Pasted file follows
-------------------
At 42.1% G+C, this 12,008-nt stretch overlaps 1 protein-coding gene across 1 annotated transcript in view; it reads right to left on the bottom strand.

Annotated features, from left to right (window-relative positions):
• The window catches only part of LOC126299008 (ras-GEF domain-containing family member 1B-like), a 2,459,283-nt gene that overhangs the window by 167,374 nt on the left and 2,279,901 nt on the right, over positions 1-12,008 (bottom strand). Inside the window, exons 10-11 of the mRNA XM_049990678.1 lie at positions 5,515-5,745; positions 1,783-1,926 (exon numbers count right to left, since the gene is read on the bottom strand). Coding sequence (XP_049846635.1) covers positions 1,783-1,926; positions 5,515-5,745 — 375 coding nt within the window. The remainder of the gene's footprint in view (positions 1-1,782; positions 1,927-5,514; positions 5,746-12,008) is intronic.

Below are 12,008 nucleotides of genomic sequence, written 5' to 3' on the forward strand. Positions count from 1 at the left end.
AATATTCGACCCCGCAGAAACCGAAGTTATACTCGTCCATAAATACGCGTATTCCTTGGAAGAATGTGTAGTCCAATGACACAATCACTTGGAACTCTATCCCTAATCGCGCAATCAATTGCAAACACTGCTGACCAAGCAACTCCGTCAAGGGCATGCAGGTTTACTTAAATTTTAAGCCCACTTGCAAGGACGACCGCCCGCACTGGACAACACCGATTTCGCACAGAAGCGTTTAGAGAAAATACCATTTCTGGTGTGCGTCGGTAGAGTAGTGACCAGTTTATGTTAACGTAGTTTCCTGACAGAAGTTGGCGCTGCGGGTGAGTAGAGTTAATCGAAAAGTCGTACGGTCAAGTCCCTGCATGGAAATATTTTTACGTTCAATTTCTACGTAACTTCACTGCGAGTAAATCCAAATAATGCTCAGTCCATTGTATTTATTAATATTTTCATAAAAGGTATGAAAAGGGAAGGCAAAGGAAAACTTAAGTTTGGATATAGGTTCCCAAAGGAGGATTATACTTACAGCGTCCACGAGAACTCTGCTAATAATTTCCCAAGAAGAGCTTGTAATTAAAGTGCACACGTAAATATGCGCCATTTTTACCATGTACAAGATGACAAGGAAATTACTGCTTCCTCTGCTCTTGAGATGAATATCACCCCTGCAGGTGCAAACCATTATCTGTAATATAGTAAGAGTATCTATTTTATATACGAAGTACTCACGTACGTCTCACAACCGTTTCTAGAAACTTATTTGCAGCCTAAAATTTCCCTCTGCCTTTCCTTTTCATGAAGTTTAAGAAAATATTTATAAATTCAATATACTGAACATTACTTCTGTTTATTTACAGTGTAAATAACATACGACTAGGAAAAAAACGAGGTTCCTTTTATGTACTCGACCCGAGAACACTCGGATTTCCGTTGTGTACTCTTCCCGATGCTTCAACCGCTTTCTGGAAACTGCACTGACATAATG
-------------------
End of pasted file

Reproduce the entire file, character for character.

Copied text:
At 42.1% G+C, this 12,008-nt stretch overlaps 1 protein-coding gene across 1 annotated transcript in view; it reads right to left on the bottom strand.

Annotated features, from left to right (window-relative positions):
• The window catches only part of LOC126299008 (ras-GEF domain-containing family member 1B-like), a 2,459,283-nt gene that overhangs the window by 167,374 nt on the left and 2,279,901 nt on the right, over positions 1-12,008 (bottom strand). Inside the window, exons 10-11 of the mRNA XM_049990678.1 lie at positions 5,515-5,745; positions 1,783-1,926 (exon numbers count right to left, since the gene is read on the bottom strand). Coding sequence (XP_049846635.1) covers positions 1,783-1,926; positions 5,515-5,745 — 375 coding nt within the window. The remainder of the gene's footprint in view (positions 1-1,782; positions 1,927-5,514; positions 5,746-12,008) is intronic.

Below are 12,008 nucleotides of genomic sequence, written 5' to 3' on the forward strand. Positions count from 1 at the left end.
AATATTCGACCCCGCAGAAACCGAAGTTATACTCGTCCATAAATACGCGTATTCCTTGGAAGAATGTGTAGTCCAATGACACAATCACTTGGAACTCTATCCCTAATCGCGCAATCAATTGCAAACACTGCTGACCAAGCAACTCCGTCAAGGGCATGCAGGTTTACTTAAATTTTAAGCCCACTTGCAAGGACGACCGCCCGCACTGGACAACACCGATTTCGCACAGAAGCGTTTAGAGAAAATACCATTTCTGGTGTGCGTCGGTAGAGTAGTGACCAGTTTATGTTAACGTAGTTTCCTGACAGAAGTTGGCGCTGCGGGTGAGTAGAGTTAATCGAAAAGTCGTACGGTCAAGTCCCTGCATGGAAATATTTTTACGTTCAATTTCTACGTAACTTCACTGCGAGTAAATCCAAATAATGCTCAGTCCATTGTATTTATTAATATTTTCATAAAAGGTATGAAAAGGGAAGGCAAAGGAAAACTTAAGTTTGGATATAGGTTCCCAAAGGAGGATTATACTTACAGCGTCCACGAGAACTCTGCTAATAATTTCCCAAGAAGAGCTTGTAATTAAAGTGCACACGTAAATATGCGCCATTTTTACCATGTACAAGATGACAAGGAAATTACTGCTTCCTCTGCTCTTGAGATGAATATCACCCCTGCAGGTGCAAACCATTATCTGTAATATAGTAAGAGTATCTATTTTATATACGAAGTACTCACGTACGTCTCACAACCGTTTCTAGAAACTTATTTGCAGCCTAAAATTTCCCTCTGCCTTTCCTTTTCATGAAGTTTAAGAAAATATTTATAAATTCAATATACTGAACATTACTTCTGTTTATTTACAGTGTAAATAACATACGACTAGGAAAAAAACGAGGTTCCTTTTATGTACTCGACCCGAGAACACTCGGATTTCCGTTGTGTACTCTTCCCGATGCTTCAACCGCTTTCTGGAAACTGCACTGACATAATG